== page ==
Municipalities have begun to enact laws and ordinances to regulate the use of drones – including the use of drones by governments such as for law enforcement purposes. Questions remain whether such local regulations are or will be pre-empted by the Federal Aviation Administration’s authority to regulate the nation’s airspace.
Municipal Drone Regulations
As state laws regulating drones are on the rise, so have municipalities begun to craft ordinances under their traditional police and zoning powers to protect the privacy and safety of their residents. The following are a few recent examples from just last month:
- The Pittsburgh City Council banned the use of drones above, within or in the vicinity of a public park
- Chatham Township, New Jersey prohibits the use of drones launched from, landing on, or flying above government or public buildings, property, or parks (except by certain governmental agencies)
- The Los Angeles City Council passed an ordinance that approximately mirrors FAA recreational drone guidelines by prohibiting drones from being flown more than 400 feet above the ground, within five miles of an airport without permission or within 25 feet of another person – with a punishment for violators of up to $1,000 and six months in jail
Other municipalities have previously banned the uses of drones altogether from flying within the airspace of the city:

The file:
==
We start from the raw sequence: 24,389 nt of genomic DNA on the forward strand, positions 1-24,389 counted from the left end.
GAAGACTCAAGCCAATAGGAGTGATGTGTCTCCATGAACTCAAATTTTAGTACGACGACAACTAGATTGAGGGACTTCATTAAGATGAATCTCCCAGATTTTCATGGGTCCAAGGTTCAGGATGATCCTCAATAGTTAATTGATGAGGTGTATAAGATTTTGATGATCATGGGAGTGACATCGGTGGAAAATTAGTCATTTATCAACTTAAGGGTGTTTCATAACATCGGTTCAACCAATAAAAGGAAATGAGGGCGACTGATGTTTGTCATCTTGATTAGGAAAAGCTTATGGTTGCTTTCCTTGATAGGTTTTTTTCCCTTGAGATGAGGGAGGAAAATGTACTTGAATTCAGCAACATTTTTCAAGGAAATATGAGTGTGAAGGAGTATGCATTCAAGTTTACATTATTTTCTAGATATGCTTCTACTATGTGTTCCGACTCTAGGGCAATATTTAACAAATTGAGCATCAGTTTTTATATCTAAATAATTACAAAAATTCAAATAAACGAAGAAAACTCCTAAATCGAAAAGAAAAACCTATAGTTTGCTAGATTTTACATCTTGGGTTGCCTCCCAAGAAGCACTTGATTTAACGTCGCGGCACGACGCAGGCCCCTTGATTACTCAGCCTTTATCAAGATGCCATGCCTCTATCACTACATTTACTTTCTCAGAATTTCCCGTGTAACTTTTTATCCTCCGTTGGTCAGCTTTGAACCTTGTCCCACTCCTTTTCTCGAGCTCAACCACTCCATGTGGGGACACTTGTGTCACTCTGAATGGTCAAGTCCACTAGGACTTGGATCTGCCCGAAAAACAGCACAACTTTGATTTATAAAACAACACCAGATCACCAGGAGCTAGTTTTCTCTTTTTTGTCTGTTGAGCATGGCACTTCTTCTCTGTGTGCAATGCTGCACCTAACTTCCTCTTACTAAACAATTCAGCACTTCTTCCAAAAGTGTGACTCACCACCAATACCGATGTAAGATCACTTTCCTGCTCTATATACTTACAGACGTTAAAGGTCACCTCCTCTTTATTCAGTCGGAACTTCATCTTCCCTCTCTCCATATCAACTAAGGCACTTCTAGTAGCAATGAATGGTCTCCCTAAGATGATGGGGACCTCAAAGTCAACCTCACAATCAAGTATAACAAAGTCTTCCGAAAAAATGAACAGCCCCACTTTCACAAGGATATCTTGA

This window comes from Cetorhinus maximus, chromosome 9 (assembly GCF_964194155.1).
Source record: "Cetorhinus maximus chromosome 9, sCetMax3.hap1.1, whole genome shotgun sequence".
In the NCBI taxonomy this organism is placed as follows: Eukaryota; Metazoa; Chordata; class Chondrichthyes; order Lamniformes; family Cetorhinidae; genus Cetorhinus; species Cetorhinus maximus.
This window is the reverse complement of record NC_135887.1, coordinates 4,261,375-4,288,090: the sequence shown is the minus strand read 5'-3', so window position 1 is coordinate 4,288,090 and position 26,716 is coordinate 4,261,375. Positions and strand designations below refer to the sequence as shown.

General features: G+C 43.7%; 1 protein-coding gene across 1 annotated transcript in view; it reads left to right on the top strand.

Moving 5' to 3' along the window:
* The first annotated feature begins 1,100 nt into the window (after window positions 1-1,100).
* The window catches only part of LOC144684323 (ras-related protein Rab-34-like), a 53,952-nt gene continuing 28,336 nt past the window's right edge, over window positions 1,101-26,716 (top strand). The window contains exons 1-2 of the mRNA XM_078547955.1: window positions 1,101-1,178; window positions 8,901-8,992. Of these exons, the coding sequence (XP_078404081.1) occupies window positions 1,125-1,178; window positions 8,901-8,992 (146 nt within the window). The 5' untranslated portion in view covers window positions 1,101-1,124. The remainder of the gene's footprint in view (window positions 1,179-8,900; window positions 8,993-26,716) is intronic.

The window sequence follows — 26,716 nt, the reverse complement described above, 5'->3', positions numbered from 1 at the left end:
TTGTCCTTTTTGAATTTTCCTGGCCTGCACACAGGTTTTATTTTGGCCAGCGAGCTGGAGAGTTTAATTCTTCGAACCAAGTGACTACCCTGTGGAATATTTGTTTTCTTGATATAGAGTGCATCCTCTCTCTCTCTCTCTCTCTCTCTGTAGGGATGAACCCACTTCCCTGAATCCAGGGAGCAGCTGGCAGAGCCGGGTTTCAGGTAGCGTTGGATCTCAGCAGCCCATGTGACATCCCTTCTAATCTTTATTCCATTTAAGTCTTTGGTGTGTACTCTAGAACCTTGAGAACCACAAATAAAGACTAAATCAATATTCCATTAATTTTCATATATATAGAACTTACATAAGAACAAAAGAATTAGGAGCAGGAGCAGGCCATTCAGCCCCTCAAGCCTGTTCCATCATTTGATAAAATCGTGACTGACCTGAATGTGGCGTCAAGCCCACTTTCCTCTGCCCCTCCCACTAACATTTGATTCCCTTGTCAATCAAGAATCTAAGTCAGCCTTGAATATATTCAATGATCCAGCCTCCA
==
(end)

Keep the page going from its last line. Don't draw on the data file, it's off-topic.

- St. Bonifacius, Minnesota: Except by a governmental agency with a warrant
- Northampton, Massachusetts: Affirmed that “landowners subject to state laws and local ordinances have exclusive control of the immediate reaches of the airspace and that no drone aircraft shall have the ‘public right of transit’ through this private property”
- Iowa City, Iowa: Prohibited the use of a drone for traffic enforcement unless an officer is on the scene, witnesses the event, and personally hands over the ticket to the alleged violator at the time and location of the violation
As we previously discussed, the proliferation of these municipal ordinances raise interesting issues about whether the FAA intends to preempt the local and state regulation of drones, even in areas such as zoning and privacy laws adopted pursuant to traditional state police powers to ensure the safety of their residents. Until the FAA clarifies their authority through the upcoming rules, however, municipalities will continue to enact laws to address the increasing number of drones used throughout the country. Operators must be aware of federal, state and local laws before operating a drone either recreationally or commercially.
The next installment of Drone Law Bootcamp will discuss different types of drones on the market.